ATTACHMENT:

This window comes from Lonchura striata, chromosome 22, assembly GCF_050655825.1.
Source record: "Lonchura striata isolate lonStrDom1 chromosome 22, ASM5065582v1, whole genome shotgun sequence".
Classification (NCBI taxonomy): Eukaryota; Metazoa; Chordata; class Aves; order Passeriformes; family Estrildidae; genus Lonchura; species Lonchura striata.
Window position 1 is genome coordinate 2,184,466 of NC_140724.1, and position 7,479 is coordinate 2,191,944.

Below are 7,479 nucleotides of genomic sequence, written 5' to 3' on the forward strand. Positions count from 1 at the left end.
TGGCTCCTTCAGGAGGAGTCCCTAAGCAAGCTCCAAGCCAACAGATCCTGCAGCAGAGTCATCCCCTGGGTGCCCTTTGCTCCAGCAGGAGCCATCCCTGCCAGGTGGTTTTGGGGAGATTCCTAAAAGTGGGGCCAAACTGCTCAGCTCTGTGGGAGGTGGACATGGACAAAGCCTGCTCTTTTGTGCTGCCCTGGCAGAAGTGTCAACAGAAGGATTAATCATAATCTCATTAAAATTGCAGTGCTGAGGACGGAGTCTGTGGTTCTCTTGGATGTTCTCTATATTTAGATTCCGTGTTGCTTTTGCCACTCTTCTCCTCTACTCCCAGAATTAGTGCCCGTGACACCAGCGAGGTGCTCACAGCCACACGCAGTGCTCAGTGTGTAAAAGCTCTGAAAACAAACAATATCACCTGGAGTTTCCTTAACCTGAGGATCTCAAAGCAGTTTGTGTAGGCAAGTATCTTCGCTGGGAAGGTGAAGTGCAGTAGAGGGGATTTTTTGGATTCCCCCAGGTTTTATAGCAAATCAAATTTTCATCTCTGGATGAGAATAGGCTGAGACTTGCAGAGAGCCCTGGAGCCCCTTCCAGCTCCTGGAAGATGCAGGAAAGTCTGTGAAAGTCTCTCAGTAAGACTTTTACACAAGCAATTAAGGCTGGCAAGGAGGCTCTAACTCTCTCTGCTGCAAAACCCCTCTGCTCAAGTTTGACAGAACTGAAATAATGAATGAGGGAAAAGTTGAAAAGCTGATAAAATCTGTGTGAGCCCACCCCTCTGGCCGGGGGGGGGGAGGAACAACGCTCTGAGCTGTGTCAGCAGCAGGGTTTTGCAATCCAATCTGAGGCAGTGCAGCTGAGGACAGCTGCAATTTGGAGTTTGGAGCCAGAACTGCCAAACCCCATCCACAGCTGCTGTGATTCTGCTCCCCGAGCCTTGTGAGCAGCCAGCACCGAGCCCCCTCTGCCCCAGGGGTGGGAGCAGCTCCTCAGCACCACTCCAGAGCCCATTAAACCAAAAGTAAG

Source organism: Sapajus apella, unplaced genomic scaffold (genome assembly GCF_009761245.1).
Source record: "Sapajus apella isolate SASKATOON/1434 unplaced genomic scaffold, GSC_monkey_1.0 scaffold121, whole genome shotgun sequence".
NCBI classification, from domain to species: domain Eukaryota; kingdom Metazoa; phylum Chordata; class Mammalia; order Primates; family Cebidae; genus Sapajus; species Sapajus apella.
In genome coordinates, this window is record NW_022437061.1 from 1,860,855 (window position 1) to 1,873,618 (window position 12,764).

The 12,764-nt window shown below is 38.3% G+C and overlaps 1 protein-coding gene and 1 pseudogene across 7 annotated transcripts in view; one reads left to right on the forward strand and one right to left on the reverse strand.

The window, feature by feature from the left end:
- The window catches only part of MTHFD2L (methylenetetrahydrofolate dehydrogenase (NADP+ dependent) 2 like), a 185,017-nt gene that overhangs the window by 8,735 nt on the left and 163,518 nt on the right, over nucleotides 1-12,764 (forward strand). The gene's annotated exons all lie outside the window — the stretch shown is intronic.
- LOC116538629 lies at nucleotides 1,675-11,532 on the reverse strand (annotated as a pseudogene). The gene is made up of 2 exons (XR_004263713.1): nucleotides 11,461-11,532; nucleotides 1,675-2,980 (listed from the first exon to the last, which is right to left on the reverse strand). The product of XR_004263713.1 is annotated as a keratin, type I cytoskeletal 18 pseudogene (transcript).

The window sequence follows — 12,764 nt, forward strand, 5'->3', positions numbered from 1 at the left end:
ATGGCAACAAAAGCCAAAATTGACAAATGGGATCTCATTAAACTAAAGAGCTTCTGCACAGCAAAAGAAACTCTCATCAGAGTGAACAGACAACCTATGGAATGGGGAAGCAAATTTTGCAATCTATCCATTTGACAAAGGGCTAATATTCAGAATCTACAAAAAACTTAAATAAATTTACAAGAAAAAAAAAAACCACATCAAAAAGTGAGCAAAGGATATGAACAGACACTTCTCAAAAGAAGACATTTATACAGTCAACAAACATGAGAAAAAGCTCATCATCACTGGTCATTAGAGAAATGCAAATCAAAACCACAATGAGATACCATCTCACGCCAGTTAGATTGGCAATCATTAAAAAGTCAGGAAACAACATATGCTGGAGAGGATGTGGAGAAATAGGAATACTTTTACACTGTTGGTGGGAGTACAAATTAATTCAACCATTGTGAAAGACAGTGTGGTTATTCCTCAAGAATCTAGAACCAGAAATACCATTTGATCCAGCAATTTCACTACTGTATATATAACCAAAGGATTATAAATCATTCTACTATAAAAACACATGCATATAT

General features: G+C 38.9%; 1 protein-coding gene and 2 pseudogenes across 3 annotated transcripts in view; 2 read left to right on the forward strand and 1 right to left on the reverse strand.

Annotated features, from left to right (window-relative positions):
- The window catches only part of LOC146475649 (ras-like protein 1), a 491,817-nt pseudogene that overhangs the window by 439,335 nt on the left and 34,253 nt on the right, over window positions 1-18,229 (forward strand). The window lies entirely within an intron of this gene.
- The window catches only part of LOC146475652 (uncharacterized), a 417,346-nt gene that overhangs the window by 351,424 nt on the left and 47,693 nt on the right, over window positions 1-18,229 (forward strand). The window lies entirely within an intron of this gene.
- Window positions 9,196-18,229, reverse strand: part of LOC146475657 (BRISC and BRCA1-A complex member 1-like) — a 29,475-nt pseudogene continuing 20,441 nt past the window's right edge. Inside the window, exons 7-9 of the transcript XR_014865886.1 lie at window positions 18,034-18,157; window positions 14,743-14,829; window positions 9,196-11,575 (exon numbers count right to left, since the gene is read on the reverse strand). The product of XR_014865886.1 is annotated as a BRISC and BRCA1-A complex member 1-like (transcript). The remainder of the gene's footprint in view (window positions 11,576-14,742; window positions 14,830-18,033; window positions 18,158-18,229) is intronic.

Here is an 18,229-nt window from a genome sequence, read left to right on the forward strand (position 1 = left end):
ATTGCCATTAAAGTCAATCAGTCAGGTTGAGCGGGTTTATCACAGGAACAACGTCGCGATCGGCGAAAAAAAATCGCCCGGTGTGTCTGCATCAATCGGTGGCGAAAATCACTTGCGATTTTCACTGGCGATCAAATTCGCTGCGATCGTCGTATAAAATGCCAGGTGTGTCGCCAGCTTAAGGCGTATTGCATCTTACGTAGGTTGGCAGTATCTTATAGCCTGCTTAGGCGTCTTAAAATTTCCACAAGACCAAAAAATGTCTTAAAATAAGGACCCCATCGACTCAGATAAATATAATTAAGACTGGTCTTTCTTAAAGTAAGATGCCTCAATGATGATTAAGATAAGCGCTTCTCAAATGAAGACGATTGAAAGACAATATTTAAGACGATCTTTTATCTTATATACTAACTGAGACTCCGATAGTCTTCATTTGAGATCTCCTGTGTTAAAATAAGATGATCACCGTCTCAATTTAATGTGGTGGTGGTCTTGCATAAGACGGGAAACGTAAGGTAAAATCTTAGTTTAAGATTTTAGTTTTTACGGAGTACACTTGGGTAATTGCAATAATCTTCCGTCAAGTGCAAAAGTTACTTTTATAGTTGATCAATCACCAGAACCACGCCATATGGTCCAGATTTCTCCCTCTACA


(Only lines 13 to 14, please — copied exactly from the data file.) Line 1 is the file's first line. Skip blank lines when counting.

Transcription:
- The window catches only part of MTHFD2L (methylenetetrahydrofolate dehydrogenase (NADP+ dependent) 2 like), a 185,017-nt gene that overhangs the window by 8,735 nt on the left and 163,518 nt on the right, over nucleotides 1-12,764 (forward strand). The gene's annotated exons all lie outside the window — the stretch shown is intronic.
- LOC116538629 lies at nucleotides 1,675-11,532 on the reverse strand (annotated as a pseudogene). The gene is made up of 2 exons (XR_004263713.1): nucleotides 11,461-11,532; nucleotides 1,675-2,980 (listed from the first exon to the last, which is right to left on the reverse strand). The product of XR_004263713.1 is annotated as a keratin, type I cytoskeletal 18 pseudogene (transcript).